BAD NEUENAHR - Technology and innovation should not be allowed to divide the workforce, but should be used to create better jobs and working conditions for people, Manpower Minister Lim Swee Say said on Thursday (May 18).
He cited how telecommuting can help people achieve work-life balance and robots can make jobs easier and safer, among other things.
But the positive outcomes will not happen by themselves, he said, which is why the Government, unions and employers in Singapore are working together to transform all the major sectors in Singapore to sustain growth and create jobs.
Alongside this, workers must also be prepared to adapt and pick up new skills, he said, adding that the SkillsFuture movement aims build a culture of lifelong learning and re-skilling.
Mr Lim was speaking to fellow labour ministers at the G20 Labour and Employment Ministerial Meeting in Bad Neuenahr, Germany, which he attended on Thursday and Friday.
The theme of the meeting was "Towards an Inclusive Future - Shaping the World of Work".
The ministers discussed how efforts in areas such as the promotion of innovation can create job opportunities and boost employment, and contribute to achieving the G20's common goal of strong, sustainable and balanced growth, said the Manpower Ministry in a statement on Friday.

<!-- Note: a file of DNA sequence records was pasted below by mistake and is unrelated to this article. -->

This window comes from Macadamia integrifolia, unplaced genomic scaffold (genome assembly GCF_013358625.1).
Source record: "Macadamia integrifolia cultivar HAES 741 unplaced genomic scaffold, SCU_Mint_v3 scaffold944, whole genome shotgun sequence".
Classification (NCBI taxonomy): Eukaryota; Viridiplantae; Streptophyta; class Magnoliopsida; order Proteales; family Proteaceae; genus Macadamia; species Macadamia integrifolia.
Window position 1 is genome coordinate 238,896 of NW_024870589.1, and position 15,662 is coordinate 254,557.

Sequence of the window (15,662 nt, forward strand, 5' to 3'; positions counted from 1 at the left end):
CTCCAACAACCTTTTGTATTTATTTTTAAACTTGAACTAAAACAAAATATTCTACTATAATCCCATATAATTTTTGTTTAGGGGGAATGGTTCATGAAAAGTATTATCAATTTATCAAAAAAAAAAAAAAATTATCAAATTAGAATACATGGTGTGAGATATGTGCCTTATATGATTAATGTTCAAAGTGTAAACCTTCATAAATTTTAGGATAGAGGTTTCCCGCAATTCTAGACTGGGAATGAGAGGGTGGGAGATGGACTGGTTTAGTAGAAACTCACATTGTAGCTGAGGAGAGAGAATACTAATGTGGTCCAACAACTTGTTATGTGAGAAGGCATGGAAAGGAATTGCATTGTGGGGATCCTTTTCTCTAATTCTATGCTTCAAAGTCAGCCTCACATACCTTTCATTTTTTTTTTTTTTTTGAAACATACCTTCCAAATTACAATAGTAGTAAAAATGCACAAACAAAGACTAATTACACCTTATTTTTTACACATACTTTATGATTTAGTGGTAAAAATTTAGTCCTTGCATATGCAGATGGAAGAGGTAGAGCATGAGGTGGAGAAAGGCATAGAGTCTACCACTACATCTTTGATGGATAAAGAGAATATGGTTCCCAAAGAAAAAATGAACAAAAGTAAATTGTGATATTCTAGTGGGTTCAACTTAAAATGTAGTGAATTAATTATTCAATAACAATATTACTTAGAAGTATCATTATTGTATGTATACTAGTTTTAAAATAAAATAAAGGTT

Mr Lim, who made two speeches at the meeting, said faster and more pervasive adoption of technology should be welcomed as it will create better jobs and careers for workers.
With the fast pace of transformation, however, there will be a growing mismatch of jobs and skills.
This makes it vital for governments to help workers re-skill to remain employable, whether it is in the same profession or in different professions, he added.
Mr Lim also spoke about support for working women, saying that Singapore has made progress on this front and seen the employment rate for women aged 25 to 64 rise from 63 per cent to 72 per cent over the last 10 years. This is comparable to the top 10 Organisation for Economic Co-operation and Development (OECD) countries.
The median wage of women in Singapore has also increased by more than 5 per cent per year in the last 10 years, at the same pace as that for men, he added.
But he said more can be done, as there was still a gender wage gap of 10.3 per cent last year.
To better support women, Singapore aims to raise the adoption rate of flexible work arrangements - such as part-time work and job sharing - by both employers and employees, he said.
It also aims to help women who have taken a break from work to return to working life through initiatives such as "returnships".
Mr Lim said human resources guidelines are being strengthened to get employers to appraise employees based on work outcomes, regardless of whether they are on fixed or flexible work arrangements.
"Women should not have to choose between family and career. We should support them to fulfil their aspirations in both," he said.